Esther Dyson to be next high-techie to blast into space

The multi-millionaire, high-tech entrepreneurs continue to flock to space. Private space exploration company Space Adventures today said Esther Dyson, an industry guru who has been involved in all manner of technology start-ups and digital ventures, will train as a back-up crew member alongside ex-Microsoft developer Charles Simonyi, Ph.D., who recently announced his second mission to the International Space Station (ISS) in spring 2009.

Simonyi, who help develop Microsoft Word and Excel, will train with the Soyuz TMA-14 crew in preparation for a spring mission to the ISS. Simonyi last flew into space in 2007, a trip that reportedly cost him $25 million. Earlier this year Google co-founder Sergei Brin put down $5 million toward a flight to the international space station in 2011 also courtesy of Space Adventures. Meanwhile, computer game entrepreneur Richard Garriott is set to fly to the ISS this month. Garriott is paying at least $30 million to launch toward the space station aboard a Russian Soyuz spaceship according to Space Adventures.

Dyson, who will pay $3 million to be a back-up crew member, has a passion for flying as she not only has invested in Space Adventures but she also has a share of Airship Ventures, a California firm looking to build zeppelins for use in sight seeing flights, advertising operations, corporate and event trips and scientific missions. Dyson, who is chairman of EDventure Holdings, also has investments in other aircraft concerns such as rocket aircraft supporter XCOR Aerospace, and sport aircraft builder Icon Aircraft.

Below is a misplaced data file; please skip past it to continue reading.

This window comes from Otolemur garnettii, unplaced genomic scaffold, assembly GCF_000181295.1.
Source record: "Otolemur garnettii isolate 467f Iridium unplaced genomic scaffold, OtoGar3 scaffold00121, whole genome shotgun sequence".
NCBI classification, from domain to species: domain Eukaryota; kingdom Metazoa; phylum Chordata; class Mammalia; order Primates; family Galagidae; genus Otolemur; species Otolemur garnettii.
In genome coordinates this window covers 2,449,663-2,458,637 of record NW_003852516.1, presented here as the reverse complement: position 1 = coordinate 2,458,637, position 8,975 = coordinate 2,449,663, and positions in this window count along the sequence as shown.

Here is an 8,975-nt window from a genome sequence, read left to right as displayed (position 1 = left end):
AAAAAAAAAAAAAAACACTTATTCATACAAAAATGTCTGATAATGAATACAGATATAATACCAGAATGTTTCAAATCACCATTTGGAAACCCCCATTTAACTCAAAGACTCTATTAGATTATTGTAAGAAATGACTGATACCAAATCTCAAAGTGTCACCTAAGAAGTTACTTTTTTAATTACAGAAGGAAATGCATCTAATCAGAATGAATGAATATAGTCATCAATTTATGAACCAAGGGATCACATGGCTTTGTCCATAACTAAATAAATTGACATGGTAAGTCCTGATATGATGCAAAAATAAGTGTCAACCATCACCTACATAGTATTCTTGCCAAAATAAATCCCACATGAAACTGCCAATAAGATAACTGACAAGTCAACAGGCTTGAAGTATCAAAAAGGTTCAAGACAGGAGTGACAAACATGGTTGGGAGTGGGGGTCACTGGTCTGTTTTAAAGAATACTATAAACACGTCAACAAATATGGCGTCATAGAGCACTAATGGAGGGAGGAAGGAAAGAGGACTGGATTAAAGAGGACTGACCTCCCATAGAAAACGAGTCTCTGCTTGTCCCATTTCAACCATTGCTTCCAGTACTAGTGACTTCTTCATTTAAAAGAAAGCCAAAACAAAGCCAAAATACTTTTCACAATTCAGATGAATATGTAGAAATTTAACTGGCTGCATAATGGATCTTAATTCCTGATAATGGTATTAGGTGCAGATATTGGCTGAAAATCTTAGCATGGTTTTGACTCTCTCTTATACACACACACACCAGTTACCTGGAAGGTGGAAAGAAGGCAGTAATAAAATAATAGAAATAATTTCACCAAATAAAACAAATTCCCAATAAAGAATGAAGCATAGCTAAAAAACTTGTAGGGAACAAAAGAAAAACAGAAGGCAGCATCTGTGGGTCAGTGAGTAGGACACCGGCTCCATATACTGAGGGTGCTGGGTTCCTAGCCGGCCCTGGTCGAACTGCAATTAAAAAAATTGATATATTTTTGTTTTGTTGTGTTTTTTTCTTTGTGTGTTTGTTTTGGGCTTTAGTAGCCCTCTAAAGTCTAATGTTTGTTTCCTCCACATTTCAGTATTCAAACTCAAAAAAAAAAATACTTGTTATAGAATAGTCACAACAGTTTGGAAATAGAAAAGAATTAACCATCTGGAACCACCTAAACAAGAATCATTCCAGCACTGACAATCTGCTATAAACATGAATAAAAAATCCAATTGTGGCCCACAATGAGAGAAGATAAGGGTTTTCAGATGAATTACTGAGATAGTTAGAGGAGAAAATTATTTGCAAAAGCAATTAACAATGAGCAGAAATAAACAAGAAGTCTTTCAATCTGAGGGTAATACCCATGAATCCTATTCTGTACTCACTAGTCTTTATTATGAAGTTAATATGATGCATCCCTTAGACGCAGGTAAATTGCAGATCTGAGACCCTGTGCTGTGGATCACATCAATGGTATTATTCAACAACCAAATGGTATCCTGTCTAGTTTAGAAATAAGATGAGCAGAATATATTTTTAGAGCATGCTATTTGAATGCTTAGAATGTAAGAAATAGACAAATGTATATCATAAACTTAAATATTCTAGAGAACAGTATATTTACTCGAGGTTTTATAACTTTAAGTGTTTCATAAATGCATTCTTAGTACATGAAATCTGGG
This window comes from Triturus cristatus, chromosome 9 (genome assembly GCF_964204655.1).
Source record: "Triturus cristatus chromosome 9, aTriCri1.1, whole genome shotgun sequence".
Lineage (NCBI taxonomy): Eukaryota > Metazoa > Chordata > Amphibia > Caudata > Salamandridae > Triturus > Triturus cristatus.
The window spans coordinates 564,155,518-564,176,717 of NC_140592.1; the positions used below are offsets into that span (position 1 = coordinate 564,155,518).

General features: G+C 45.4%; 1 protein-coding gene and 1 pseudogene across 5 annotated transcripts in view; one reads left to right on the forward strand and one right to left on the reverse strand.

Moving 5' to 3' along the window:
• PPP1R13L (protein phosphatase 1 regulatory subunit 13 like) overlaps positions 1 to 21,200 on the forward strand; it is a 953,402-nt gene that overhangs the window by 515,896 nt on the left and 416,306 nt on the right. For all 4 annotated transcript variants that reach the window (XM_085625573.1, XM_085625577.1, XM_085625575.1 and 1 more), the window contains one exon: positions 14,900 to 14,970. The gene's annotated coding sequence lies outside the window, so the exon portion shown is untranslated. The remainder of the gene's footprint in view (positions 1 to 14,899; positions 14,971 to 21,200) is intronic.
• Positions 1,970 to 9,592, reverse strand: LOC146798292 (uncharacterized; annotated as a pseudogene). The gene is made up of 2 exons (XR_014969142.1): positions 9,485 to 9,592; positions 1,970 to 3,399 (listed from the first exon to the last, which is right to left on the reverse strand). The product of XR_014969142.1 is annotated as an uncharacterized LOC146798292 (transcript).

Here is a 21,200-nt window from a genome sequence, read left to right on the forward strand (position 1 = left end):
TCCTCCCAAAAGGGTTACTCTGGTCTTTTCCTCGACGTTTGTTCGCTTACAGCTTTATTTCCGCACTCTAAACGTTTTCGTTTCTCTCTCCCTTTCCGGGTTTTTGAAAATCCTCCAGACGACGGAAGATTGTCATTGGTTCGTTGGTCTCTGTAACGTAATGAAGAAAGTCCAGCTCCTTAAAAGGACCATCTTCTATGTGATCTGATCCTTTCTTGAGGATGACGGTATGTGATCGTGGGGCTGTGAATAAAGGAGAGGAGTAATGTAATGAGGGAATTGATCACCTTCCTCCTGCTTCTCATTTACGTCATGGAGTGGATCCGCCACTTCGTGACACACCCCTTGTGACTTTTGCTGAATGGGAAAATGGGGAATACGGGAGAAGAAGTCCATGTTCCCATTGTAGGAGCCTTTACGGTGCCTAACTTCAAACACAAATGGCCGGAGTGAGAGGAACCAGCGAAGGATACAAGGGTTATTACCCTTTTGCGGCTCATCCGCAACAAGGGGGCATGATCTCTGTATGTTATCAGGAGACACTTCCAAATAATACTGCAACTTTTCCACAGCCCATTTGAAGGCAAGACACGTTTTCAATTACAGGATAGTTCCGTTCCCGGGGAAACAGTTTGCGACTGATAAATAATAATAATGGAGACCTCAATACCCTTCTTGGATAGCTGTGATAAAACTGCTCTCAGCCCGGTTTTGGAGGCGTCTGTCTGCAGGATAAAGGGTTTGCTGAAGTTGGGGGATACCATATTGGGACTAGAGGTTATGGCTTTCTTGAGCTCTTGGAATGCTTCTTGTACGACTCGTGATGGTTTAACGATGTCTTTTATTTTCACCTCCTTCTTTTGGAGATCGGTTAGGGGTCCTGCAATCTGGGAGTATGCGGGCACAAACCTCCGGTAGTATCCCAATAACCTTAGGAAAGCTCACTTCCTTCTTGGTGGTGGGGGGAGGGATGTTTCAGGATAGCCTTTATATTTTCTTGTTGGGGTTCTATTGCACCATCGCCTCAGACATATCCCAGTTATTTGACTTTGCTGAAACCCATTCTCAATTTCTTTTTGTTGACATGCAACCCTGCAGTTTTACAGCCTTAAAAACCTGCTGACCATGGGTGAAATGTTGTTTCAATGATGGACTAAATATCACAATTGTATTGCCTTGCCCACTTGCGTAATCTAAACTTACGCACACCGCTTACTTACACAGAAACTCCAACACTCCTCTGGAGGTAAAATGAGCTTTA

She seems to be moving away from the high-tech world a bit. Dyson told Vator/tv.com: "It's not that the Internet is boring," she said. "But to some extent the intellectual risk is gone."

Dyson continued: "This is the next place we need to go, other than the oceans. We can go to Mars and figure out how to manipulate a climate and take that knowledge back to earth. We can do asteroid mining for precious metals. We can do a lot of drug development in zero gravity. Just like the Internet, or just like going to America, you go to uncharted territory, and it's amazing what new things you learn and new opportunities you discover."

Dyson said in a release: "My father helped design a rocket-ship when I was a kid, and I have always assumed I will go into space myself."

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